At best, online jobs let you make money without requiring you to commute or even wear pants. At worst, these gigs trick you into giving up money and personal information. And, somewhere between these extremes, online work can waste your time.
Learn how to spot scams and fruitless assignments when searching for online jobs or receiving convenient — if mysterious — opportunities in your inbox.
Be wary of job posts that include any of the following red flags:
You’re promised exclusive government listings: The Federal Trade Commission and Better Business Bureau websites caution against posts that offer special access to certain federal government jobs or guarantee placement for a fee. Information for all available federal positions is public and free at usajobs.gov.
The employer is too eager to hire you: Even if you’re a qualified candidate, the BBB suggests avoiding employers that offer you a job on the spot, without an interview. Similarly, question employers advertising that no skills are required for the job, says Nick Loper, head of Side Hustle Nation, a blog and community of entrepreneurs. “Because, realistically, what employer wants that?” he says.
It demands your credit card or bank account information: Ostensibly, the company wants this information to run a credit check or set up direct deposit. It could also steal your money.
The company overpays you: Here’s a common scheme, according to the BBB: With your banking information, the fraudulent employer “accidentally” overpays you with a fake check. Then it requests that you deposit the check and wire the difference to the company. As the BBB says on its website, “No legitimate job would ever overpay an employee and ask for money to be wired elsewhere.”
You must pay upfront: The FTC warns against employers and placement firms that require you to shell out for training, certification, inventory or other expenses in return for a gig. That job may never happen. Asking for money upfront is bad enough. If the employer specifically requests the payment via wire transfer, prepaid debit card or gift card, run.
The gig just doesn’t feel right: “One of the biggest things job seekers should pay attention to when searching for online jobs is their gut,” says Brie Weiler Reynolds, a senior career specialist at the job website FlexJobs, which offers telecommuting, freelance, part-time and flexible work opportunities. Many of the people she’s talked to who have been scammed said they felt uneasy about the job at some point but continued anyway. Reynolds speculates that people persist with these gigs because they desperately need work or trust that good things will happen to them.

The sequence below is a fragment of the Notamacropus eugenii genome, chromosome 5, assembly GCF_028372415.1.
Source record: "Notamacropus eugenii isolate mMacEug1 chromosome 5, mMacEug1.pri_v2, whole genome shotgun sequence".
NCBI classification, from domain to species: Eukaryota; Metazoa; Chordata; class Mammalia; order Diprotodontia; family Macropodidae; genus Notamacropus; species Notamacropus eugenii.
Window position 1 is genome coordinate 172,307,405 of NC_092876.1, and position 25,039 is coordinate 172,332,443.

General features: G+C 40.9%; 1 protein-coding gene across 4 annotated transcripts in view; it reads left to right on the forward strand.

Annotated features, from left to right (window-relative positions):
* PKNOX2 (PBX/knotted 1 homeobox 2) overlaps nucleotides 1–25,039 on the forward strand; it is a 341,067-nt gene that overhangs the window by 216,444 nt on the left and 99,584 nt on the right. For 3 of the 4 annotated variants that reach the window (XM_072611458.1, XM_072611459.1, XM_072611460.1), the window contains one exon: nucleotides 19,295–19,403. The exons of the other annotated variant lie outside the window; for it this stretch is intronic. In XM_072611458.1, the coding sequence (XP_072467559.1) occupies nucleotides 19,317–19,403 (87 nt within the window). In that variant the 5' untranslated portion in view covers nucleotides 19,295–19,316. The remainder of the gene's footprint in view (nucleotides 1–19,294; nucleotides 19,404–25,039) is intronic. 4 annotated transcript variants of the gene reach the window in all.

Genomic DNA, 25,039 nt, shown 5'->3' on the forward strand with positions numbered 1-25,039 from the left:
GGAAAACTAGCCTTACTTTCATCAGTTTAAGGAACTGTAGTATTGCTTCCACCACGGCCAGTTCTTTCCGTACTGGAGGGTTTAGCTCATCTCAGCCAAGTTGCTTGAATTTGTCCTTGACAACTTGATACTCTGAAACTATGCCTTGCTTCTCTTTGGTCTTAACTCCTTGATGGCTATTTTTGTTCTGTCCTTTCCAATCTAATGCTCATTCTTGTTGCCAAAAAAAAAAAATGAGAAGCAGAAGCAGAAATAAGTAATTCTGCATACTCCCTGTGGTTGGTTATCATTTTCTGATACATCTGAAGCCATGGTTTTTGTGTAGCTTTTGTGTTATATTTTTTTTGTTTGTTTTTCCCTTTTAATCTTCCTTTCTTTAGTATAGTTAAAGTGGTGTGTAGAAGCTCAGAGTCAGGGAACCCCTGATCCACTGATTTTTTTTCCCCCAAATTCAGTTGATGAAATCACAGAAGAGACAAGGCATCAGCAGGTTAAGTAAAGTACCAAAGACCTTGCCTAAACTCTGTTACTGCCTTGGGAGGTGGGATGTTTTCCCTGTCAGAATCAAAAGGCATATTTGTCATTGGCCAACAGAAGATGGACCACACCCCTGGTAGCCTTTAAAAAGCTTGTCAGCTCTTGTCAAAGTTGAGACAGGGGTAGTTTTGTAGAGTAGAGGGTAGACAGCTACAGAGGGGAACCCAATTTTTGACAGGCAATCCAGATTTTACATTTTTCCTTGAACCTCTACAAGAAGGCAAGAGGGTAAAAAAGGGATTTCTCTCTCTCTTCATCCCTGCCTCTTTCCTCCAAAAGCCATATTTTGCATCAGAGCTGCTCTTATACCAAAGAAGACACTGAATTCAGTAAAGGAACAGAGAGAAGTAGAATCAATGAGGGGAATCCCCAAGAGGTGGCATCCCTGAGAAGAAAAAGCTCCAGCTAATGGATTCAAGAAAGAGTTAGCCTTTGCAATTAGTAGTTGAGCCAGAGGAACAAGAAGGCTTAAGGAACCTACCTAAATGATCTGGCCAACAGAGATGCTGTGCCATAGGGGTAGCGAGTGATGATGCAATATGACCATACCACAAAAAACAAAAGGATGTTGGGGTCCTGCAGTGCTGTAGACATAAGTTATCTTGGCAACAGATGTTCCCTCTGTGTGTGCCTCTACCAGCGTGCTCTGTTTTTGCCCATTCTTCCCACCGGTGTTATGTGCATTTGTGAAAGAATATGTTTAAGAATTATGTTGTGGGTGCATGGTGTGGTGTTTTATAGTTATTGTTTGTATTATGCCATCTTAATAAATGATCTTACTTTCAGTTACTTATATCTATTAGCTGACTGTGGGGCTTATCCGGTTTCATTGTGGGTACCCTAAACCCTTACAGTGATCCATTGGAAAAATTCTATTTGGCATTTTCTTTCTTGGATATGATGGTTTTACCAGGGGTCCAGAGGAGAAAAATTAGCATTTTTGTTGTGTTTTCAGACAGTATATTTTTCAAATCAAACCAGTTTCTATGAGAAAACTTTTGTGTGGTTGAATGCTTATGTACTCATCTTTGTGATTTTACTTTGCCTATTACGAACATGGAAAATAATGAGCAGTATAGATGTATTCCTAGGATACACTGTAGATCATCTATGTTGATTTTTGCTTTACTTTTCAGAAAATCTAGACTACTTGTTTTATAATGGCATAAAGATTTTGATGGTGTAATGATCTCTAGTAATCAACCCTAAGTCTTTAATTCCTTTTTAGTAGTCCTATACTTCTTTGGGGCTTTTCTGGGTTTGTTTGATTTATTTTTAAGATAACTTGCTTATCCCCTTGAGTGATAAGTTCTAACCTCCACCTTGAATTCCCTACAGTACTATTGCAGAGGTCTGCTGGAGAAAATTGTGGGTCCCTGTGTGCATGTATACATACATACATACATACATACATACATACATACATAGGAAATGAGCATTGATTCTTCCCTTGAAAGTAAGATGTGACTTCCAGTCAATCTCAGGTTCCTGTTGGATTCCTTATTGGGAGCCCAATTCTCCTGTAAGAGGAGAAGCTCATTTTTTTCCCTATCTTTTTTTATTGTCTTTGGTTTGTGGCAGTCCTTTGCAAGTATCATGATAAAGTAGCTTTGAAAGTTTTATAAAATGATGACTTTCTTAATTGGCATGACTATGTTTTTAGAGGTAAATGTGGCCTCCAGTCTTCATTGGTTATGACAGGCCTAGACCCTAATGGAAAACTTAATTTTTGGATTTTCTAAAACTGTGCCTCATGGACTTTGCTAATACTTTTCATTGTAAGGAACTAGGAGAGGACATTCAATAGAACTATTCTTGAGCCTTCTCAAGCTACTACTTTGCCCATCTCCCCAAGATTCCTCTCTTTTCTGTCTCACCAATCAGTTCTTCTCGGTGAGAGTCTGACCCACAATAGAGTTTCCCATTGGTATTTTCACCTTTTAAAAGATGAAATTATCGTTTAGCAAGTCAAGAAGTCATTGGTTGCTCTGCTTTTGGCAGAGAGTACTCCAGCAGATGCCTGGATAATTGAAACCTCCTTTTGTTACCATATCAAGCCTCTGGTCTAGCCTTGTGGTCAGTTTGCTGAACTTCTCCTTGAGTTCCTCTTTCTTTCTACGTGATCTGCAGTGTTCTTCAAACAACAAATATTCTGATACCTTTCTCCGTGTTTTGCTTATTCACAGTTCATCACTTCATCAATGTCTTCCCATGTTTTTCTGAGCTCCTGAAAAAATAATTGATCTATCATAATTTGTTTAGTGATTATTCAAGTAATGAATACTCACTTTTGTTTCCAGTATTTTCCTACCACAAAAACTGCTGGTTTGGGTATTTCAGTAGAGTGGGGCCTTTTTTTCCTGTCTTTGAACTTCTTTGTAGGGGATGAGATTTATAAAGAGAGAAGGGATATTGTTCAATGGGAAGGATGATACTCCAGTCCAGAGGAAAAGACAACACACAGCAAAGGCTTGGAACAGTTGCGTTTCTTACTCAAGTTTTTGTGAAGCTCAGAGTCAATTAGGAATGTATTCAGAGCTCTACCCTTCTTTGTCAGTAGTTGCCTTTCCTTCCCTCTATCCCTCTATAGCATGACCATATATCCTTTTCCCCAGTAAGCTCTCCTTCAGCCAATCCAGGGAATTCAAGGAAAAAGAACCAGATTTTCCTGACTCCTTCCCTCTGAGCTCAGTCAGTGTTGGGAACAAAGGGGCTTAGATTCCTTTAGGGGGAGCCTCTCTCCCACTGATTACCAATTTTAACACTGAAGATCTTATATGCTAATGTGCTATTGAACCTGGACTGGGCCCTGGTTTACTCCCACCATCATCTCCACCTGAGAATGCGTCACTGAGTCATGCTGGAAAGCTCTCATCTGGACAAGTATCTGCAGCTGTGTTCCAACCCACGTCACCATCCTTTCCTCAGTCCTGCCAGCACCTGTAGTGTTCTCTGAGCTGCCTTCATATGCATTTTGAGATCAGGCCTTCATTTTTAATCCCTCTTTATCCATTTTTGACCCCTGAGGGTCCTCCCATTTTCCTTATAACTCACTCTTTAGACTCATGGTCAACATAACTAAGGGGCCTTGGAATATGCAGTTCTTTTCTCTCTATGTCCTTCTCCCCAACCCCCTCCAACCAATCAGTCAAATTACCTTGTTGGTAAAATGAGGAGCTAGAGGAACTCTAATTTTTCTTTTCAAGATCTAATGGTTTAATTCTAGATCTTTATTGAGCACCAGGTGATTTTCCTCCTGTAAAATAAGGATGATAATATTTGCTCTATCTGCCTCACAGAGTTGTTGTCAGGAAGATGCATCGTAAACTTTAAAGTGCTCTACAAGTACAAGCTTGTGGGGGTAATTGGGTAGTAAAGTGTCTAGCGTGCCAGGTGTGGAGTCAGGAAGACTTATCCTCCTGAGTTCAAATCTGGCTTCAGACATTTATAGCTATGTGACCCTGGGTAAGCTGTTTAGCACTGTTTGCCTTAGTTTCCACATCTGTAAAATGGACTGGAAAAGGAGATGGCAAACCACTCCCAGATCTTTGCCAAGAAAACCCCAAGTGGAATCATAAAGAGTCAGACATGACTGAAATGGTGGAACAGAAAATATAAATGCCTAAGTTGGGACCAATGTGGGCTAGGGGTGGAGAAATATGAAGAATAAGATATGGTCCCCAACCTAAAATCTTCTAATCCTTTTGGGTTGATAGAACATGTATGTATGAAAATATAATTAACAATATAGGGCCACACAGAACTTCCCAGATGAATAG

“But if something doesn’t sit right with you, listen to that feeling, pay attention to that instinct,” she says. “It’s either time to do more research or to walk away, but don’t just keep going along and hoping for the best.”
Know your worth
So, you’ve waded through the fraudulent job ads and found a trustworthy employer that pays. That doesn’t necessarily mean the opportunity is worth your time. Learn how that compensation translates into an hourly rate. For example, if you earn a certain amount for each task, how many of them would you complete in an hour? Then determine the value of your time and effort to see how this new opportunity compares. Here’s how:
Do the math: Calculate your hourly rate from your most recent, pre-tax annual salary, Reynolds suggests. Divide those earnings by the number of working hours in a year.Say you earned $35,000 before taxes. For this example, we’ll divide that salary by 2,087 hours, which is the figure the federal government uses to determine its employees’ hourly rates. Your hourly rate would be $16.77 ($35,000/2,087 = $16.77). Then hike up that $16.77 by 20% to 30% to account for business expenses, tax obligations and other costs related to freelancing, Reynolds says. With an additional 20%, your rate is about $20 per hour.
Research the market: Learning what workers similar to you earn helps ensure you’ll be paid a comparable rate. “Figure out what salary or pay rates clients and employers are offering for skills or professions like yours,” Reynolds says. “Searching the internet, scrutinizing job ads, polling colleagues, asking LinkedIn groups for assistance, and contacting professional organizations in your industry can help in determining your worth in the market.”
Once you’ve found an online job opportunity with a reputable company and competitive pay, you’re ready to earn a paycheck in your pajamas.
This article originally published at NerdWallet